WTVM Investigates: Red light cameras in Phenix City more for safety or city profit

Published: Mar. 23, 2023 at 11:17 PM EDT
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COLUMBUS, Ga. (WTVM) - They stand tall and somewhat awkwardly gazing over certain intersections in Phenix City. These poles aren’t like other poles. Instead, they’re waiting and watching, ready to snitch if you push it through the red light.

The city says they are necessary for proper law enforcement, and a federal court says whether you like it or not -- the red light ratter-outers are legal.

The city says since these cameras became residents of Phenix City, the percentage of crashes at monitored intersections have decreased significantly.

“The bigger result is even if we don’t have a camera on an intersection, we’ve got signs up that say the traffic violations are photo enforced, and hopefully that changes behavior for drivers in Phenix City,” said Phenix City Police Chief Ray Smith.

But is that really the reason the traffic cameras are there? Phenix City makes a whole bunch of money from people running red lights.

“First thing, I prefer for that account to be zero,” said Wallace Hunter, city manager. “When you see a reduction of 35%, or so it is doing its job,”

News Leader 9 asked for the numbers in a public records request and was successful on the fourth try.

The cameras have been around for a while, since 2013.

For now though, we’re just going back three years -- 2020, 2021 and 2022. The vendor, Verra Mobility, handles collecting the funds, and they take their cut off the top then sends Phenix City their funds.

Citations are $100. Verra takes the first $34. Then the city gets the remaining $64. The state cut?

In 2020, the roads weren’t nearly as busy as normal because of pandemic closures. Phenix City bankrolled over $569,000 from people running red lights.

In 2022, the trend changed. Phenix City drivers wised up to the cameras. Many started doing the right thing and stopped at red lights enough to make the money go down significantly.

Phenix City’s cut was just shy of $419,000. That’s almost a quarter-million-dollar drop in funding.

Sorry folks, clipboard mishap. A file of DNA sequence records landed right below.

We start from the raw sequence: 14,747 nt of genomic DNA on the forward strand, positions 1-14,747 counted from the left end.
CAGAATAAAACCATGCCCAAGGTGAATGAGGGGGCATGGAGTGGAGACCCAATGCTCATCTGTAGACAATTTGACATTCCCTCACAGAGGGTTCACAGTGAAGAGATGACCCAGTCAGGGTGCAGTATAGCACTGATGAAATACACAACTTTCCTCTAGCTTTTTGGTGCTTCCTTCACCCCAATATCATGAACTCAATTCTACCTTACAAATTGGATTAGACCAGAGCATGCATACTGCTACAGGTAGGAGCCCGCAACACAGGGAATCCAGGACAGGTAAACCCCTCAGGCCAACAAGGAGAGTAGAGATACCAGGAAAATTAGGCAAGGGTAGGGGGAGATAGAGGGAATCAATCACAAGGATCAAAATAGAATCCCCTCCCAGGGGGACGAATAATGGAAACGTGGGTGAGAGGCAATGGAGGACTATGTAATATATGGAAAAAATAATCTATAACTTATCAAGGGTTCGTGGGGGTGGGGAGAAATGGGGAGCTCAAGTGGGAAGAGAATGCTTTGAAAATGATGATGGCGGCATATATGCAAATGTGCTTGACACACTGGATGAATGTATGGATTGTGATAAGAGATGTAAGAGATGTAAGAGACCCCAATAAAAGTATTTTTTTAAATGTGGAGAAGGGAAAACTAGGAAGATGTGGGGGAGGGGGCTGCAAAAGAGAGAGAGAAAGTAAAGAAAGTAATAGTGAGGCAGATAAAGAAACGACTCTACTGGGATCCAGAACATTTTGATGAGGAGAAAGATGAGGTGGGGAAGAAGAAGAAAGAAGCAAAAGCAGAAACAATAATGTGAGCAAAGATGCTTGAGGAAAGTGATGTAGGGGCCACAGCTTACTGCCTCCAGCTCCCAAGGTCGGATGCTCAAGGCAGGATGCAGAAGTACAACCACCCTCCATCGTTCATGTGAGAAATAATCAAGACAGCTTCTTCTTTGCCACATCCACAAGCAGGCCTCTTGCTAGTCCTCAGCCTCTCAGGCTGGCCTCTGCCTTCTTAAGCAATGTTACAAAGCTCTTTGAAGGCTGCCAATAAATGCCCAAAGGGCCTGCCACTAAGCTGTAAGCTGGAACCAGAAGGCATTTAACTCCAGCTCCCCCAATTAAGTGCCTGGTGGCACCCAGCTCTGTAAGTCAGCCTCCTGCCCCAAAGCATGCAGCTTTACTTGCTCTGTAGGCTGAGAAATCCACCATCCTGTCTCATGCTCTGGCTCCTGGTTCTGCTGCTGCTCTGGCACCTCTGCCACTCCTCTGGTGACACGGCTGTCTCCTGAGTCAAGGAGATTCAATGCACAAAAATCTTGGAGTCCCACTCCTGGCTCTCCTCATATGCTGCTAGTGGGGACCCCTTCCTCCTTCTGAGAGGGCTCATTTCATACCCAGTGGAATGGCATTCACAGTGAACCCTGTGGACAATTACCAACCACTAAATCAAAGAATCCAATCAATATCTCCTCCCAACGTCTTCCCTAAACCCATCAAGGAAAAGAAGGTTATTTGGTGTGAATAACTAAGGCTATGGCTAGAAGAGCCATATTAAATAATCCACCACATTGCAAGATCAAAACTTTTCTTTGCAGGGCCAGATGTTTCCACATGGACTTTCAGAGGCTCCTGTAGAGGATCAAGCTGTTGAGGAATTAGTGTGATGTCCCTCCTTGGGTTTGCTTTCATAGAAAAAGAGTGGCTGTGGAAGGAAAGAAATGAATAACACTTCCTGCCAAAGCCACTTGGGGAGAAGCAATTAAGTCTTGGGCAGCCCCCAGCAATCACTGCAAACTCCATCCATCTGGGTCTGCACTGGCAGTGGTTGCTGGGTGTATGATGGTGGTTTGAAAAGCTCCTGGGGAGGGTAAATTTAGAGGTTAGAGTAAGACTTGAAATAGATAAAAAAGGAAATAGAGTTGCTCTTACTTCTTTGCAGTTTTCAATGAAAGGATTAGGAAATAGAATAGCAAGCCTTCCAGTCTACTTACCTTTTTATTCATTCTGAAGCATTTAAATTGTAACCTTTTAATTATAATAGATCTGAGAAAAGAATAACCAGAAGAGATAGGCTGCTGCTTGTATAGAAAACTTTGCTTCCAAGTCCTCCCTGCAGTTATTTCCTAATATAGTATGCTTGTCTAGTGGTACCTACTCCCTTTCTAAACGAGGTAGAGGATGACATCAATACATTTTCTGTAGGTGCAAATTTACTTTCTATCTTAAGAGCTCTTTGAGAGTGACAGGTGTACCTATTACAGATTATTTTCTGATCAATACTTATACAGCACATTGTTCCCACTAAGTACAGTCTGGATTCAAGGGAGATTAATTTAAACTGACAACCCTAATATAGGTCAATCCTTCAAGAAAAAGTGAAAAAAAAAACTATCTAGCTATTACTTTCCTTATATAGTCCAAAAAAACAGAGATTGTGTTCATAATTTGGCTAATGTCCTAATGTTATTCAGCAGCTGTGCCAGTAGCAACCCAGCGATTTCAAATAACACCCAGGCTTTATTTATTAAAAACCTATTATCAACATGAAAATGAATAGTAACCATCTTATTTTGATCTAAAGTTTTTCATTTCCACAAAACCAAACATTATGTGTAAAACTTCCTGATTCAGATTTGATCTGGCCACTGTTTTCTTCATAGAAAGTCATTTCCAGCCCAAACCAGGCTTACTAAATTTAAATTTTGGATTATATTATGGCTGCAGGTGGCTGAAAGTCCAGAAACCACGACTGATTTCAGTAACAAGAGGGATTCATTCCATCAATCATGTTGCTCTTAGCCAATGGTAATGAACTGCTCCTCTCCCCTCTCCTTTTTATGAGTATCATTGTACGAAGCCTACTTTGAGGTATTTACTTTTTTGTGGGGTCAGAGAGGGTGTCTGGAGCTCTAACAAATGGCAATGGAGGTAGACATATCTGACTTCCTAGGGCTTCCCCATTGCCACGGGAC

So this year, the city added three more red light cameras - 17th Avenue, Crawford Road Westbound, and Opelika Road North and Eastbound.

“We have to use every preventative measure that we can, but like I tell them all the time we shouldn’t make a dime from those red light cameras. If people would follow the rules and regulations and guidelines it should be zero. So it shouldn’t be any concern from anyone and it doesn’t go on your record against your driving license or anything else. If they want to contribute to that fund that’s something that is a negative thing for us because we do not want that. We don’t want that revenue at all,” said Hunter.

The city refutes any claims of there being a connection between downward revenue figures and the new cameras, saying it takes three years worth of planning and zoning for the project to even happen.

“We don’t budget it. We take all of that money that is collected off of fines and forfeitures, we put it in a lockbox. We don’t include it in our budget. We don’t count it as income, but what we do do is that when the department has a need or the city has a need in public safety, we utilize those funds to purchase equipment,” said Hunter. “Really it is one of those behavior taxes that we call them. It’s a well-used tactic to try to reduce unwanted behavior. For example, we tax cigarettes and use it for firetrucks. We tax alcohol and use it for other things in the city. Those are behaviors we’d like to see decrease, use of tobacco, use of alcohol, and as you continue to decrease those the taxes go down. Red light camera tickets are no different.”

According to Auburn University Financial Expert Mandy Harrelson, anything over $101 can cause you some major problems if you don’t take care of the matter.

“Most definitely. Anytime you’re turned over to a collections agency it’s going to go on your credit report and that’s something that is easily accessible to your financial lenders and anyone of that nature. Now, depending on the cost of that ticket, that’s going to have a bigger impact. Typically anything under $100 does not see an impact on your credit score. Usually that $100 range is the threshold. Anything over could and it doesn’t matter if it’s $101 or $5,000, anything over $100 is where we typically see those bigger impacts on your credit scores,” said Harrelson.

And that type of hit stays with you for a very long time.

“Depending on where your credit score is originally is going to impact how big of a drop, but it can be a significant drop of 100 points or more in your credit score if that does hit your credit report,” said Harrelson.

And that can bring some major financial pain when you go to make some of life’s biggest purchases.

The hard truth of the matter is that Phenix City’s government benefits from the red light runners in town, significantly. And whether you like it or not, it’s best to pay up and move on.

The city manager says it’s personal for first responders in Phenix City, expressing the cameras make the city a better place for everyone.

“I could care less about those red light cameras whether they are there or not, but for the sake of prevention and to reduce crashes it needs to be there,” said Hunter.